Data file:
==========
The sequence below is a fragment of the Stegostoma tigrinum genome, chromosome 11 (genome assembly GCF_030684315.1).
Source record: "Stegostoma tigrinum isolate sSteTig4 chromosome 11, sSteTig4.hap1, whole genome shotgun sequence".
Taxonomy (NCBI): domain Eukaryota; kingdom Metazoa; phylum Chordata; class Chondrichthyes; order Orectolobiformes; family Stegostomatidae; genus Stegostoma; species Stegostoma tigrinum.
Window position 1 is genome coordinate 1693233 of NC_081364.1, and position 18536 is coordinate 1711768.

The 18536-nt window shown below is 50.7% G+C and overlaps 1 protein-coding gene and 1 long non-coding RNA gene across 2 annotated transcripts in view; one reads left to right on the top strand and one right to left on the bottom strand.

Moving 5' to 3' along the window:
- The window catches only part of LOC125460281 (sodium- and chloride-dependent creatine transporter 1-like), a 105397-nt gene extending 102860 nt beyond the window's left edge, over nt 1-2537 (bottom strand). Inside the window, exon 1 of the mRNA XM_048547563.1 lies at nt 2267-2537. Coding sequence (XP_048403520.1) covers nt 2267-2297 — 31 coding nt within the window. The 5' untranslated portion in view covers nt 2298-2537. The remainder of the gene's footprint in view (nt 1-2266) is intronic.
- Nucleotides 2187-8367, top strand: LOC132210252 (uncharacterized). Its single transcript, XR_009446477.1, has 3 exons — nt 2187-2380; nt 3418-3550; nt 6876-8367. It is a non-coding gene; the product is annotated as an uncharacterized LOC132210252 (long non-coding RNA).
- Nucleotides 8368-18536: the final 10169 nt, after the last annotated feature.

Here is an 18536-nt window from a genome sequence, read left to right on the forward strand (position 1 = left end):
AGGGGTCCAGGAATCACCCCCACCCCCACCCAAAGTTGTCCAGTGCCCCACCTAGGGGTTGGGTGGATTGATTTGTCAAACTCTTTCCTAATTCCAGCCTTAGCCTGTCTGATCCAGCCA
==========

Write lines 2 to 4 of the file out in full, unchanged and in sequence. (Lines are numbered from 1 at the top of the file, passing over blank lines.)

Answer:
Source record: "Stegostoma tigrinum isolate sSteTig4 chromosome 11, sSteTig4.hap1, whole genome shotgun sequence".
Taxonomy (NCBI): domain Eukaryota; kingdom Metazoa; phylum Chordata; class Chondrichthyes; order Orectolobiformes; family Stegostomatidae; genus Stegostoma; species Stegostoma tigrinum.
Window position 1 is genome coordinate 1693233 of NC_081364.1, and position 18536 is coordinate 1711768.